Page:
Former FIFA executive Jack Warner has accused soccer's governing body of meddling in Trinidad's elections in 2010. Earlier, former FIFA executive Chuck Blazer admitted he took bribes in the 1998 and 2010 World Cup votes.
Former FIFA executive Jack Warner appeared on Trinidadian television Wednesday night, pledging to prove a connection between world soccer's governing body and his country's 2010 elections.
Warner said among other things in the paid political ad that he feared for his life and had evidence of FIFA meddling in his nation's politics.
"I will no longer keep secrets for them who actively seek to destroy the country," he said.
The embattled former FIFA vice president claimed he has documents and checks that link FIFA executives, including President Sepp Blatter, to the 2010 election in Trinidad and Tobago.
After the speech aired, Warner appeared at rally for his Independent Liberal Party and reiterated his claims, pledging that he will not hold back in his new plan to expose the scandal.
"I apologize for not disclosing my knowledge of these events before," Warner said.
Warner claimed he is in possession of numerous documents linking FIFA to the elections, and will be delivering them to his attorneys.
"Not even death will stop the avalanche that is coming," Warner told cheering supporters at the rally. "The die is cast."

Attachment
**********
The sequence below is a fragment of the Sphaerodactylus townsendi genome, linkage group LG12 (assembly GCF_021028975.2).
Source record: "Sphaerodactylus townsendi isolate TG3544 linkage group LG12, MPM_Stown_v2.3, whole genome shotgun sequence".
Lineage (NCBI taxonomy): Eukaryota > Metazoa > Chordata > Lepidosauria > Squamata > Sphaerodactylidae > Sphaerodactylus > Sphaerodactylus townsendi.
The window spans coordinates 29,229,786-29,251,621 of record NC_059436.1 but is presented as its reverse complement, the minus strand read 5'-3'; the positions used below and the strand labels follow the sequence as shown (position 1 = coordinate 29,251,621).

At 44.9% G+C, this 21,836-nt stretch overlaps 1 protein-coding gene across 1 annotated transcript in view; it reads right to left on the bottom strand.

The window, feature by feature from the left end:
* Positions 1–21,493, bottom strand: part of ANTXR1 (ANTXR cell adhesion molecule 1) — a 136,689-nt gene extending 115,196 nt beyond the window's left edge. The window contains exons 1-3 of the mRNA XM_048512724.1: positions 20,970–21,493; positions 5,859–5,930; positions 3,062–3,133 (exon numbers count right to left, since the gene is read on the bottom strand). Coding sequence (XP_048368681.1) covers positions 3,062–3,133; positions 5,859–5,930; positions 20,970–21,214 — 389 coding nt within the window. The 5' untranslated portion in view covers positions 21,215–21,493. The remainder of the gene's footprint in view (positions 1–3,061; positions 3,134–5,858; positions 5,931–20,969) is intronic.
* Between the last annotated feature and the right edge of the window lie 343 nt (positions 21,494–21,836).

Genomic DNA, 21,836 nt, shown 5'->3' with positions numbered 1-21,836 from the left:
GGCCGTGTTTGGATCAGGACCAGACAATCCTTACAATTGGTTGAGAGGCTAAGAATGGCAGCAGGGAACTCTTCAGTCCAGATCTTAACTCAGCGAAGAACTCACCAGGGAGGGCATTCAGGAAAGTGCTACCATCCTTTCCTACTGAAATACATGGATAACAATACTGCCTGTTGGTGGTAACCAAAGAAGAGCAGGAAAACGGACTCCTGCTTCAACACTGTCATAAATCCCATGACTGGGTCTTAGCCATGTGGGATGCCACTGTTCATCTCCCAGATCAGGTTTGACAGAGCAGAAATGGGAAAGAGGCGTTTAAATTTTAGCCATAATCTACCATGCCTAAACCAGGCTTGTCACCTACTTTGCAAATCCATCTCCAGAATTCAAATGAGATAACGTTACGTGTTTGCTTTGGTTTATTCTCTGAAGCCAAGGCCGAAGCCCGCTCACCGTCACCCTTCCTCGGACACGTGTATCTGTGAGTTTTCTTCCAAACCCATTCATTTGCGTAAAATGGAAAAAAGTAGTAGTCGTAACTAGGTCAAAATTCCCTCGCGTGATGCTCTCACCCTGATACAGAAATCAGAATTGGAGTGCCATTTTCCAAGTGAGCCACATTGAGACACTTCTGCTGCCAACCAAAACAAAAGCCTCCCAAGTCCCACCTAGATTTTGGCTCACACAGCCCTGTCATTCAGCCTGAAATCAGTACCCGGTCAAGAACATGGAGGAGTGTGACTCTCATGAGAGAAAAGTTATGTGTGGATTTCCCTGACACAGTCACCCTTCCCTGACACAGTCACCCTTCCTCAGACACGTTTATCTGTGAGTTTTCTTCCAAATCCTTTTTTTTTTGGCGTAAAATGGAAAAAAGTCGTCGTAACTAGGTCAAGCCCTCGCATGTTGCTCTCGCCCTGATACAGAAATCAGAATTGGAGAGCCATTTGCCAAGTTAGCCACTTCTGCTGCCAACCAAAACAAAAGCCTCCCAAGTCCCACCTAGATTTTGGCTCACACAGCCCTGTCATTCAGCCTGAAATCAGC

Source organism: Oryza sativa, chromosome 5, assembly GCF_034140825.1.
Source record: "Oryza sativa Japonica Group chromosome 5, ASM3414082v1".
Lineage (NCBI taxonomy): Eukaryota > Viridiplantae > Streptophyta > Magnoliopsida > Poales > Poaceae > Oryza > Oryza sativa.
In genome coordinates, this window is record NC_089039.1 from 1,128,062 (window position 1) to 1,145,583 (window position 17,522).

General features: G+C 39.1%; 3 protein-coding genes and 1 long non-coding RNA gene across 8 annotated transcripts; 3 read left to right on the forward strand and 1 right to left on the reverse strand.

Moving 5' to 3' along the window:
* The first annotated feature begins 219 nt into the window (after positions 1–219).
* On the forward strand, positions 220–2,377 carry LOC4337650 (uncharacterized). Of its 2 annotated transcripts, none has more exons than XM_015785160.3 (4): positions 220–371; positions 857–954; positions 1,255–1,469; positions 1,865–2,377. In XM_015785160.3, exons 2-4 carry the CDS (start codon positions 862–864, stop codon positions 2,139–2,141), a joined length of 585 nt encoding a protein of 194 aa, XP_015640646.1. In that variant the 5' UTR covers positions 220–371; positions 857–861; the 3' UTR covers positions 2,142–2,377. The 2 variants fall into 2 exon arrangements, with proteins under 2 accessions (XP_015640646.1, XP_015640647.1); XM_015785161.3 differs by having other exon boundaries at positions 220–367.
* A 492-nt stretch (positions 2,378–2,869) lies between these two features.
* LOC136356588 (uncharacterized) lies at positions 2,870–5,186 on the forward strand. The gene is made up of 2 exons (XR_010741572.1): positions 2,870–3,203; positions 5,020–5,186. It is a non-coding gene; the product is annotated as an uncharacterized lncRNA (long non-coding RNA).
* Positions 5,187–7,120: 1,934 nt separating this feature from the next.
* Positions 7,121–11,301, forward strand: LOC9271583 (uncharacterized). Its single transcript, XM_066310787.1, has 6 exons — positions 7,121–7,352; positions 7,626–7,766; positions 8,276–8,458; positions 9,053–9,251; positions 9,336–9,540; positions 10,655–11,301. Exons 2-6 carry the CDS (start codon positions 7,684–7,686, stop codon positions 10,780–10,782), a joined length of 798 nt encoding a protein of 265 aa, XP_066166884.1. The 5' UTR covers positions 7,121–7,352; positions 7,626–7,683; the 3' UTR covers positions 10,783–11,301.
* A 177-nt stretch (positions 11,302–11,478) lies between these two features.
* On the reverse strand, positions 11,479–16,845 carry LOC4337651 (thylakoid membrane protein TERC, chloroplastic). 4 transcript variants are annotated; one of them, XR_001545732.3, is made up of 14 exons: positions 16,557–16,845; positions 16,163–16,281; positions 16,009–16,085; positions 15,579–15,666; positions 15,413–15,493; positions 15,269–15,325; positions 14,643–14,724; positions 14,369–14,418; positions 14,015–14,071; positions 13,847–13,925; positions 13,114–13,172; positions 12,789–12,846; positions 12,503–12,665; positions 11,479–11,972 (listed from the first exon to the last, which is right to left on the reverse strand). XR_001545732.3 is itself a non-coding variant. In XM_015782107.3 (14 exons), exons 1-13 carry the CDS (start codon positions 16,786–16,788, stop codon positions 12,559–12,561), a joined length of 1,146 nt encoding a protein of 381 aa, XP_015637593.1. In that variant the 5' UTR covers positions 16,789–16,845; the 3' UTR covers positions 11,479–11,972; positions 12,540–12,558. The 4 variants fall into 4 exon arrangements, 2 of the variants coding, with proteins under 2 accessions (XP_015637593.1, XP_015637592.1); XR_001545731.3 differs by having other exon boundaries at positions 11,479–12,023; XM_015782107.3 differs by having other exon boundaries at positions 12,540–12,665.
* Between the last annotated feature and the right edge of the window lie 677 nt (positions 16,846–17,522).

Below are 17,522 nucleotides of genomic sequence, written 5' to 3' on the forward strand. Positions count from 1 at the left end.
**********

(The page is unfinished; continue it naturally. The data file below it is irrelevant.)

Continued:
Warner also suggested he had insider knowledge of why Blatter abruptly resigned from the FIFA presidency.
"Blatter knows why he fell. And if anyone else knows, I do," Warner said.
Blazer admits accepting bribes
Warner's threats come shortly after it was revealed that FIFA executive committee member Chuck Blazer along with others on the governing body's ruling panel took bribes in the votes for the 1998 and 2010 World Cups.
"Beginning in or around 2004 and continuing through 2011, I and others on the FIFA executive committee agreed to accept bribes in conjunction with the selection of South Africa as the host nation for the 2010 World Cup," Blazer told US District Judge Raymond J. Dearie.
The bribe revelations were made public after prosecutors unsealed a transcript of November 25, 2013, court proceedings in which Blazer pleaded guilty to racketeering and other corruption charges.
"I agreed with other persons in or around 1992 to facilitate the acceptance of a bribe in conjunction with the selection of the host nation for the 1998 World Cup," Blazer told Dearie.
According to US officials, Blazer's cooperation helped build a complex corruption case that has led to charges against top FIFA figures and helped prompt the resignation of President Sepp Blatter on Tuesday.
The 1998 World Cup was hosted by France, but a separate court document contains the allegation that bidding nation Morocco paid a bribe to another FIFA executive and that Blazer acted as the intermediary.
In the case of the 2010 World Cup in South Africa, the indictment said South Africa paid a $10 million (9 million euro) bribe to secure the right to host the tournament. The country has confirmed the payment but said it was a donation to support soccer development in the Caribbean, not a bribe.
Blazer served as a FIFA executive committee member from 1997 to 2013 and as general secretary of CONCACAF, soccer's governing body in North and Central America and the Caribbean, from 1990 to 2011. The 70-year-old also accepted bribes for five editions of CONCACAF's premier tournament, the Gold Cup, between 1996 and 2003.
bw/bk (AP, Reuters)